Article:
reducing crime rates in campus

reducing crime rates in campus

reducing crime rates in our campus Paper instructions: Costs/Benefits and qualifications and two resources :

The costs of expanding the security in the campus which includes equipment of cameras, DVR’s and etc. (be precise on every single cost of installation).

also, the its benefits. use any type of benefit that we can advantage. such as being cost effective. The qualifications is what is in the attachment of instructions, and it is our resources, the people who we interview, and the experts, experts, i’d like to have an one resource of an expert.

use headings and bullets as much as you can. and it should be single spaced only.

This research draws upon merged national databases containing federal crime statistics, community demographic data, and campus characteristics. The study displays the trends in campus crime since 1974, and using 1990 data, examines the relationships between three measures of campus crime and 23 predictors developed for this study. The results show that campus rates of both violent crime and property crime are falling, especially since 1985. Moreover, students are considerably safer on campus than in the cities and communities surrounding them.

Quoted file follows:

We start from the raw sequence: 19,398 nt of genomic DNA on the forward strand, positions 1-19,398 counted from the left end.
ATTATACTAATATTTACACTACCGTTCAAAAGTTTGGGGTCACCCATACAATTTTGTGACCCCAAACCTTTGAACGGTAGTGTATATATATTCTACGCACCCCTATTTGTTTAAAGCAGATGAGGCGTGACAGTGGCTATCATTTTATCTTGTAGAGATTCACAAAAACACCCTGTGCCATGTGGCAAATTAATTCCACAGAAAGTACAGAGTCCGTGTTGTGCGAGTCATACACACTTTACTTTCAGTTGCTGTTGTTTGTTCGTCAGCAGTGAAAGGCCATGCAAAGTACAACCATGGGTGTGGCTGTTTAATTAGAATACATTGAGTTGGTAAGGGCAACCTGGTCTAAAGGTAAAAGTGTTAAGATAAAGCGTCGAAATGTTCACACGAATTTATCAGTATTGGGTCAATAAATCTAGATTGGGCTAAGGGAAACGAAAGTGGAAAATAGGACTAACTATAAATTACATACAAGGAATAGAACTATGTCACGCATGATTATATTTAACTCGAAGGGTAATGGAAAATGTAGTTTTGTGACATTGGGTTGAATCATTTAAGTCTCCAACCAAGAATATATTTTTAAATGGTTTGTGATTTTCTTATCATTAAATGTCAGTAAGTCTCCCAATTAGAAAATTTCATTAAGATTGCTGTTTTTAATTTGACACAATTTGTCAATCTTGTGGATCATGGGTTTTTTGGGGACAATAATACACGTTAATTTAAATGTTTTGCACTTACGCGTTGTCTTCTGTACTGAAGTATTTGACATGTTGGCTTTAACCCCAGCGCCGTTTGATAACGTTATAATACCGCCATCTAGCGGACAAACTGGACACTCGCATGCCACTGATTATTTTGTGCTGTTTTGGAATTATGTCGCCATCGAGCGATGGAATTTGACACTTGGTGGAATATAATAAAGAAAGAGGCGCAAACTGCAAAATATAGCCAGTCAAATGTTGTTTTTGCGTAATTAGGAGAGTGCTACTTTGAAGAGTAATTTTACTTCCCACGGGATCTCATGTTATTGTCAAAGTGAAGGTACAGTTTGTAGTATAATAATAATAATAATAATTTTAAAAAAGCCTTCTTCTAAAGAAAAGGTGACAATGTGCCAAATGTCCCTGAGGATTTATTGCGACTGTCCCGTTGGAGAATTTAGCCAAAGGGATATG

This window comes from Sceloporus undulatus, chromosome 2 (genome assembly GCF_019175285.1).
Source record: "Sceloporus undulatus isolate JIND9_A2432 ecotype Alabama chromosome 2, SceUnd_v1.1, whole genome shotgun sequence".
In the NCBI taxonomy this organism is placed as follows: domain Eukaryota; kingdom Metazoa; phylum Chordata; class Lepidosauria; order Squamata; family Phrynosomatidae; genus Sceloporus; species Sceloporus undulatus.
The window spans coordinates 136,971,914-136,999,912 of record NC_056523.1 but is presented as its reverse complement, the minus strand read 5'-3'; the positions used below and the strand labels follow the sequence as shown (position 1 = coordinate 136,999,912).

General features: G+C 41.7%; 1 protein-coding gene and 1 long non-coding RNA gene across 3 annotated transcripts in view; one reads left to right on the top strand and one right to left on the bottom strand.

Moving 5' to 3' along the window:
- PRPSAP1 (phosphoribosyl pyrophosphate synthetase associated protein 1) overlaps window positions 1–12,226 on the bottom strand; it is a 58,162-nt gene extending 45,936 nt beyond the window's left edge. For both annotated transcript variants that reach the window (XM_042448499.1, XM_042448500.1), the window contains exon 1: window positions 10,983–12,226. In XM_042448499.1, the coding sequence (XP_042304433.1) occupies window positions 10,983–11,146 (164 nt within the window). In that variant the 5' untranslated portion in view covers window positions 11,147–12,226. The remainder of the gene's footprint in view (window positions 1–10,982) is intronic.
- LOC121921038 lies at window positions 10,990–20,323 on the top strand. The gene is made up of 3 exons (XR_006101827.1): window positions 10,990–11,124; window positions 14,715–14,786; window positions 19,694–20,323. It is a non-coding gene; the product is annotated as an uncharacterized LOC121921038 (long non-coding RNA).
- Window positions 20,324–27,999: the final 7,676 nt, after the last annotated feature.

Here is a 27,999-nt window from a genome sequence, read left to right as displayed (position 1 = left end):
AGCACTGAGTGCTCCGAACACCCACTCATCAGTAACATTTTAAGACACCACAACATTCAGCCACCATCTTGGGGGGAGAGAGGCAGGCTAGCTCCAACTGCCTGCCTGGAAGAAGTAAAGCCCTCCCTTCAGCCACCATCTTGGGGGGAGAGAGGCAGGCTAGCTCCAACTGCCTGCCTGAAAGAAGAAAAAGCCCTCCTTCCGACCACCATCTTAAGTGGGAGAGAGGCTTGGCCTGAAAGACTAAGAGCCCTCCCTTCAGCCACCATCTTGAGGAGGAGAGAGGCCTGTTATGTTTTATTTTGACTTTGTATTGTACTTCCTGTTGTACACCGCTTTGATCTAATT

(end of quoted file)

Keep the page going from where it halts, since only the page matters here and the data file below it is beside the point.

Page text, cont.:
The lowest average crime rates are found at two-year colleges, while the highest overall rates are at medical schools and health science centers. None of the community characteristics, including community crime and poverty rates, are significantly associated with campus crime. While campus organizational measures in general are more highly related to campus crime than are student characteristics, we find differences in the patterns of variables associated with violent crime versus property crime. Factors associated with property crime are partially consistent with existing theory on criminal activity. Factors associated with violent crime are more complex and difficult to predict.